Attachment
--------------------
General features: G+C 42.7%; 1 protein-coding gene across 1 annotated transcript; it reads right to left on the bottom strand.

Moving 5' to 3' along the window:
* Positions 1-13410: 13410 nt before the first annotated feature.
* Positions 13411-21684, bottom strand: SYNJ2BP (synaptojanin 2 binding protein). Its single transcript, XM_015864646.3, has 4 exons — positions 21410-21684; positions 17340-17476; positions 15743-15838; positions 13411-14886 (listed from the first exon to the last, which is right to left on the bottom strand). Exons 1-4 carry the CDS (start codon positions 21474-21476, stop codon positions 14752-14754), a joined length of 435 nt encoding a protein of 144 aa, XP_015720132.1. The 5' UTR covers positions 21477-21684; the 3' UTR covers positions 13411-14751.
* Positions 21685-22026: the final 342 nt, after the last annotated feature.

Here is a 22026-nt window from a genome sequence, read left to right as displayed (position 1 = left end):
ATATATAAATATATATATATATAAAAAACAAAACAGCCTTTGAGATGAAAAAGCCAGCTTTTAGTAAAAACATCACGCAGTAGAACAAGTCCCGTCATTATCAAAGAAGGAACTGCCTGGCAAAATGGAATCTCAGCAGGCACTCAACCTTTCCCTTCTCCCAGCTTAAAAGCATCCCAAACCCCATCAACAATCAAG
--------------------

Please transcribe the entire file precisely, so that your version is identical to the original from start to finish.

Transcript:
General features: G+C 42.7%; 1 protein-coding gene across 1 annotated transcript; it reads right to left on the bottom strand.

Moving 5' to 3' along the window:
* Positions 1-13410: 13410 nt before the first annotated feature.
* Positions 13411-21684, bottom strand: SYNJ2BP (synaptojanin 2 binding protein). Its single transcript, XM_015864646.3, has 4 exons — positions 21410-21684; positions 17340-17476; positions 15743-15838; positions 13411-14886 (listed from the first exon to the last, which is right to left on the bottom strand). Exons 1-4 carry the CDS (start codon positions 21474-21476, stop codon positions 14752-14754), a joined length of 435 nt encoding a protein of 144 aa, XP_015720132.1. The 5' UTR covers positions 21477-21684; the 3' UTR covers positions 13411-14751.
* Positions 21685-22026: the final 342 nt, after the last annotated feature.

Here is a 22026-nt window from a genome sequence, read left to right as displayed (position 1 = left end):
ATATATAAATATATATATATATAAAAAACAAAACAGCCTTTGAGATGAAAAAGCCAGCTTTTAGTAAAAACATCACGCAGTAGAACAAGTCCCGTCATTATCAAAGAAGGAACTGCCTGGCAAAATGGAATCTCAGCAGGCACTCAACCTTTCCCTTCTCCCAGCTTAAAAGCATCCCAAACCCCATCAACAATCAAG